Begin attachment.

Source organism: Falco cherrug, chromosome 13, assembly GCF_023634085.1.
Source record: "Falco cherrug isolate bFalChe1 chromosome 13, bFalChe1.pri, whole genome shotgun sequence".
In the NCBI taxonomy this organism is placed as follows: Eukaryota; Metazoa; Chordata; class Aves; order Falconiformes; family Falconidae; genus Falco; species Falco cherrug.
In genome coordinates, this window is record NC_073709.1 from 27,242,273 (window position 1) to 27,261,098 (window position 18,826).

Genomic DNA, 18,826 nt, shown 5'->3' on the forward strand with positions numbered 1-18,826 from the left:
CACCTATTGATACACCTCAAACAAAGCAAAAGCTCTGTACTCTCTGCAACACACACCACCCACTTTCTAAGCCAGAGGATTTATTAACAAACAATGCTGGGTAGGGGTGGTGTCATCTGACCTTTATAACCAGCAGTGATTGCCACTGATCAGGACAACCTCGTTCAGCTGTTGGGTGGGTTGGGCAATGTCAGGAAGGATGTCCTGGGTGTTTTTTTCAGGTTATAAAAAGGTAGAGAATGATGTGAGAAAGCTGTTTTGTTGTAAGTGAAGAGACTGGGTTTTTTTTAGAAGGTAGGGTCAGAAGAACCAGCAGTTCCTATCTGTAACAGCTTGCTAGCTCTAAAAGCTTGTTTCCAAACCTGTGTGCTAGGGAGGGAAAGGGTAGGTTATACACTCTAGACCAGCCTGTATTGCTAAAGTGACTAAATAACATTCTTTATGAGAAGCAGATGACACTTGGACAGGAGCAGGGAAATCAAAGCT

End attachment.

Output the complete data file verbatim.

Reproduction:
Source organism: Falco cherrug, chromosome 13, assembly GCF_023634085.1.
Source record: "Falco cherrug isolate bFalChe1 chromosome 13, bFalChe1.pri, whole genome shotgun sequence".
In the NCBI taxonomy this organism is placed as follows: Eukaryota; Metazoa; Chordata; class Aves; order Falconiformes; family Falconidae; genus Falco; species Falco cherrug.
In genome coordinates, this window is record NC_073709.1 from 27,242,273 (window position 1) to 27,261,098 (window position 18,826).

Genomic DNA, 18,826 nt, shown 5'->3' on the forward strand with positions numbered 1-18,826 from the left:
CACCTATTGATACACCTCAAACAAAGCAAAAGCTCTGTACTCTCTGCAACACACACCACCCACTTTCTAAGCCAGAGGATTTATTAACAAACAATGCTGGGTAGGGGTGGTGTCATCTGACCTTTATAACCAGCAGTGATTGCCACTGATCAGGACAACCTCGTTCAGCTGTTGGGTGGGTTGGGCAATGTCAGGAAGGATGTCCTGGGTGTTTTTTTCAGGTTATAAAAAGGTAGAGAATGATGTGAGAAAGCTGTTTTGTTGTAAGTGAAGAGACTGGGTTTTTTTTAGAAGGTAGGGTCAGAAGAACCAGCAGTTCCTATCTGTAACAGCTTGCTAGCTCTAAAAGCTTGTTTCCAAACCTGTGTGCTAGGGAGGGAAAGGGTAGGTTATACACTCTAGACCAGCCTGTATTGCTAAAGTGACTAAATAACATTCTTTATGAGAAGCAGATGACACTTGGACAGGAGCAGGGAAATCAAAGCT